Tuesday, December 27, 2005


"The vote is the most powerful instrument ever devised by man for breaking down injustice and destroying the terrible walls which imprison men because they are different from other men." ~ Lyndon B. Johnson, 1965.

It looks like the Democratic Society Party (DTP) is maneuvering itself into position for the next elections, and they aren't planning to team up with anyone else either, in this article from The New Anatolian. I guess they learned from their predecessor's failure in the last elections: it does not pay to align with a Turkish party.

After several days of news about the tug-of-war between government and TUSIAD over the 10% threshold, nothing has changed. AKP and CHP continue to defend the threshold because it's what gave them so many seats. It also happens to lock out Kurdish candidates. Eventually, however, the 10% will have to be lowered to make the EU happy.

The biggest joke about maintaining the 10% threshold is the one about stability. The threshold is supposed to maintain stability, but what kind of stability exists in Turkey anyway, especially in Turkish-occupied Kurdistan? That's like the big joke about maintaining the status quo in the Middle East for the sake of regional stability. Of course, you have to have a sense of black humor to be able to laugh at these kinds of jokes.

As usual, Erdogan plays the politician and offers some other kinds of readjustments in order to give the impression that he is concerned about the "fairness" of the 10% and he mumbles something about rearranging the seats or whatever in order to make things more "fair."

Baykal of CHP, on the other hand, comes right out and says why CHP is opposed to lowering the threshold, without going into a lecture on new math or funny statistics. Simply put, CHP wants the threshold maintained in order to keep DTP out of parliament. CHP doesn't like "ethnic" types (meaning, Kurds) in parliament. After all, the threshold is meant to maintain the "fairness" of the electoral system and keep it "on a national basis" (meaning, purely Turkish). "Ethnicity" can't be involved in something like that. It doesn't matter that at least 20% of your population is not represented in parliament.

Ah, but I forget myself. . . that 20% doesn't officially exist except in theoretical discussions about identity and sub-identity.

It doesn't matter that non-Kurdish parties in Turkey have never done anything for Kurds, except bring misery, or that they promise to take care of Kurdish problems after they take care of the really important Turkish problems (this should sound familiar to some people). What matters is that we keep this "fair" and "on a national basis."

Since there are only a few days left in 2005, everyone is peering into crystal balls and making predictions for the new year. I came across an interesting one. The preview of coming attractions reads: Kurdish Threat to Stability in Turkey: Prospects 2006 :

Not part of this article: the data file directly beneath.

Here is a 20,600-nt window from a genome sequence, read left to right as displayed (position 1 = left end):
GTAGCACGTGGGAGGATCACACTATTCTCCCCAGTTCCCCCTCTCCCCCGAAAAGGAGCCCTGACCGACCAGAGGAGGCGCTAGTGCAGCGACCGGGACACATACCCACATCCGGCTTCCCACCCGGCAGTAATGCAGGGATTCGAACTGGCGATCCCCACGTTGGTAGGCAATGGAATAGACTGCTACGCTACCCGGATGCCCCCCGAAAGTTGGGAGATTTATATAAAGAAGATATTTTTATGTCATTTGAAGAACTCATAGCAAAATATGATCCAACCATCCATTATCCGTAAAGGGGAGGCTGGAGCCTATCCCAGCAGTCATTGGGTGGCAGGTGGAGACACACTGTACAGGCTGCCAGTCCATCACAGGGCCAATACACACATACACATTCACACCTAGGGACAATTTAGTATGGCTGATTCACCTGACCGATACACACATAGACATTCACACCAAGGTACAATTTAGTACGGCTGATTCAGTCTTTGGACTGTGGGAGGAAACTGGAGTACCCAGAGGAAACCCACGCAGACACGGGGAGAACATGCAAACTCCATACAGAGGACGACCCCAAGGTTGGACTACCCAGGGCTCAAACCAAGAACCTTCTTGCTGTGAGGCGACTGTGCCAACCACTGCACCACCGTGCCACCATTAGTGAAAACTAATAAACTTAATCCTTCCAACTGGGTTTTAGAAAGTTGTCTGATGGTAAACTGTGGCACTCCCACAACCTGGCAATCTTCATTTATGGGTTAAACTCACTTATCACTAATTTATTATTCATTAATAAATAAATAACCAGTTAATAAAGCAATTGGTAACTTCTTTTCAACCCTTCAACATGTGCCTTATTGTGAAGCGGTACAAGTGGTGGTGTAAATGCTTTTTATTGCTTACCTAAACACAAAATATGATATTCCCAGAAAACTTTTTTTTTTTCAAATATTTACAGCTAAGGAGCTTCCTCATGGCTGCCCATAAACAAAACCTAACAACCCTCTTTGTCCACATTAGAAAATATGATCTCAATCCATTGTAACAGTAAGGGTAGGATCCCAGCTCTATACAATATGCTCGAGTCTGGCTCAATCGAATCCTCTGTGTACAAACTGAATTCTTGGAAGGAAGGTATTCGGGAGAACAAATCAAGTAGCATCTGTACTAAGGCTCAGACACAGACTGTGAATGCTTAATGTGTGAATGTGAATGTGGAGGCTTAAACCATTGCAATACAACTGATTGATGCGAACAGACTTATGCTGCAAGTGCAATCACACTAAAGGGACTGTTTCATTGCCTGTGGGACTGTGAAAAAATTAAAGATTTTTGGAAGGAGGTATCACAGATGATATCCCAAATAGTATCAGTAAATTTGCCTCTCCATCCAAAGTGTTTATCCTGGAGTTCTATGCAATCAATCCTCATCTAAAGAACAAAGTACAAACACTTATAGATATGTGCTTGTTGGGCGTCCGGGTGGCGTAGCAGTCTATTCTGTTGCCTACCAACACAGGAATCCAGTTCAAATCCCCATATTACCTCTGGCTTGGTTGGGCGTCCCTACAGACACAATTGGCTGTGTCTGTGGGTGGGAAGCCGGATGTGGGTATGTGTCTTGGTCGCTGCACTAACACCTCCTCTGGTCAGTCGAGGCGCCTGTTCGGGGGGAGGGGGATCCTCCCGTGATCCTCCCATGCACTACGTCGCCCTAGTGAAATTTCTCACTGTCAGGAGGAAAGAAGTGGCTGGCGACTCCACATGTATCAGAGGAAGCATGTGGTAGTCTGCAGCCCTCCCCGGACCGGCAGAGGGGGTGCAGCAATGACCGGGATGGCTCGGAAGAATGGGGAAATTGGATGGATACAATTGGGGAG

Decisions taken in 2005 will dominate domestic developments in 2006 in two key domains: The decision of the EU to start negotiations on Turkey's accession will affect the choice of measures which the Justice and Development Party (AKP) government of Prime Minister Recep Tayyip Erdogan will take to deal with the mounting problems of Kurdish nationalism and ethno-terrorism. [. . . ]

The growth of Kurdish nationalism and ethnic terrorism will constitute the main threat to stability. [. . . .]

Although Erdogan renewed his promise of a democratic solution to the Kurdish question when he visited Hakkari after the disturbances, he will find it difficult to maintain law and order while simultaneously extending civil liberties (and eliminating rogue elements in the security forces).

I guess that's why Ankara decided to send all those cameras to the far "Southeast," in order to extend all those civil liberties.

But what is interesting about these predictions, and what links this second article to the one from The New Anatolian, are its remarks about DTP:

The revival of terrorist activity by the Kurdistan Workers Party (PKK), operating from its main base in northern Iraq, presents a major challenge to the government . It believes (as do most Turks) that the newly-formed Democratic Society Party (DTP), like its predecessor the Democratic People's Party (DEHAP), will act as a front organisation for the PKK.

Is DTP being set up to be banned, as DEHAP was before it, and HADEP was before it, and all other Kurdish parties have been? My crystal ball tells me that "ethnicity" will become the new code word for "Kurdish," in 2006, in order to deflect EU criticism of Turkey's Kurdish policy. I guess the 10% threshold is simply a precaution, in case the official wheels of inexorable Turkish justice don't grind fast enough to shut down certain "ethnic" parties before the elections.

Let's be brutally honest about this whole PKK thing. Everyone who now labels PKK as a "terrorist" organization, were the same people who committed atrocities against Kurds, set the policies into place, or ignored what was happening. They looked the other way, even as they sold the Ankara regime the very weapons systems used against Kurdish civilians. They said nothing, even as millions of Kurds were driven out of thousands of destroyed villages. They closed their eyes, even as the Turkish state attempted to wipe the Kurdish people off the face of the earth.

So, honestly, who are the real terrorists?

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